Addressing unprecedented declines in bee populations, finding ways to improve municipal wastewater treatment plants, and slowing the spread of invasive carp are among the top priorities in a $28.9 million environmental spending package approved by the Senate Finance Committee on Thursday.
As expected, the committee hewed to the recommendations of the Legislative-Citizen Commission on Minnesota Resources (LCCMR), which earlier winnowed the original 192 proposals down to 71 projects. The programs are funded by proceed from the Minnesota Lottery.
“Pollinators came out the big winners,” said Nancy Gibson, the chairwoman of the LCCMR.
Concerns about declines among pollinators — and the dire implications for agricultural production and natural systems — have captured the attention of lawmakers over the last two years.
All told, six pollinator-related projects garnered about $2.25 million in funding under the LCCMR recommendations. The largest grant — $864,000 — is dedicated to enhancing habitat for European honey bees and other native pollinators. That project will be spearheaded by the University of Minnesota’s renowned entomologist and bee expert, Marla Spivak.
A separate U of M proposal, which will examine the effects of neonicotinoid pesticides on native bumble bees, garnered $326,000.
The recommendations also include a $625,000 grant to help out another group of imperiled pollinators, prairie butterflies. That money, which will be divvied up between the U and the Minnesota Zoo, will fund a captive breeding program for two species on the verge of extinction, the Powesheik skipperling and the Dakota skipper.
Finally, with the aim of fostering greater awareness about the importance of these insects’ welfare, the package provides $615,000 for a $3.5 million Pollinator Education Center to be developed at the U’s Landscape Arboretum.
“We were interested in not just protecting bees but also our native pollinators,” said Rep. Jean Wagenius, the vice chair of the LCCMR. “The next biggest thing was to make our wastewater treatment systems more effective.”
The largest of those appropriations,
$1 million, will go to a University of Minnesota research and development project that aims to convert scum — particulate substances skimmed from wastewater plant settling tanks — into biodiesel. Currently, such residues are either buried in landfills or incinerated.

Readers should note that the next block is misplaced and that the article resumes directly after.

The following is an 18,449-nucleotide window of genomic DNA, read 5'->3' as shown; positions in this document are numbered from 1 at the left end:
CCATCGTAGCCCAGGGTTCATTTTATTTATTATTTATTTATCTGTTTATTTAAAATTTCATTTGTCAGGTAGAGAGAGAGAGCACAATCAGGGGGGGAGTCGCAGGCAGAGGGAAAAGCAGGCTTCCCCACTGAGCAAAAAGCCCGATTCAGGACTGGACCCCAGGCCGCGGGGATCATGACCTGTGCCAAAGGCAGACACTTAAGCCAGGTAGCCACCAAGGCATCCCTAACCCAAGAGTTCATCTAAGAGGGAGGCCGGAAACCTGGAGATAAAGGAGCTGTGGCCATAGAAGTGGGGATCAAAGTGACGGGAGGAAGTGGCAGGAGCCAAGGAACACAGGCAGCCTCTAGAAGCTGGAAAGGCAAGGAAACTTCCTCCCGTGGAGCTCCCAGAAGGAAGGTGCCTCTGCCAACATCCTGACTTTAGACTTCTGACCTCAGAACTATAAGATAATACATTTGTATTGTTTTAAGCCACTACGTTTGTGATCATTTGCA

In a similar vein, the U will receive $400,000 for a pilot project in Waseca to transform two environmental liabilities from farm country — pig manure and wastewater from sugar beet processing plants — into a high-quality biofuel called biohythane.
Other projects related to wastewater account for about $1.7 million in the proposal, including a $300,000 triclosan study. A bill to ban triclosan, a common antibacterial agent in soaps and other household products that can turn into dioxin after passing through wastewater treatment, has stalled at the Legislature this session.
In an effort to slow the further spread of invasive carp, the LCCMR allocated $854,000 to the U’s Aquatic Invasive Species Research Center. The first phase of the project calls for the immediate installation of an “acoustic deterrent system” at Lock and Dam No. 8 on the Mississippi River.
It is hoped that bighead and silver carp, which have been steadily moving up the Mississippi River into Minnesota waters, will be repelled by the five high amplitude transducers placed in the lock chamber. Other parts of the project will focus on the best methods to manipulate the water flow at the locks and dams to discourage further upstream movement of the fish.
Last month, the House of Representatives approved the LCCMR package by a vote of 100 to 31. Wagenius said she expected it would pass the Senate with little trouble.
“I don’t think there is going to be any fighting over the bill,” said Wagenius, noting that LCCMR spent “a huge amount of time” weighing the proposals and coming to agreement.
“When it was finally voted on, it was voted on by consensus,” she said. “That hasn’t always been the case.”
The LCCMR will now scrutinize 152 projects that have been submitted for 2015. Those proposals, totaling $126 million, will compete for an estimated $44 million in available dollars.
Among the wide-ranging requests:
$40 million for land acquisition, $24 million for projects targeting invasive species (including $14.9 million to establish a Terrestrial Invasive Species Center at the University of Minnesota), and $12.9 million for projects related to climate change, air quality and renewable energy.
Bee advocates and carp-haters will be back, too. The U is seeking $790,000 for a Minnesota Native Bee Atlas to recruit citizen-scientists for a statewide survey, as well as $225,000 to foster the development of pollinator-friendly habitats in cities and towns. The DNR, meanwhile, is requesting $4.9 million for its invasive carp action plan.
McLeod County, meanwhile, is seeking $3.4 million for a regional mattress recycling program.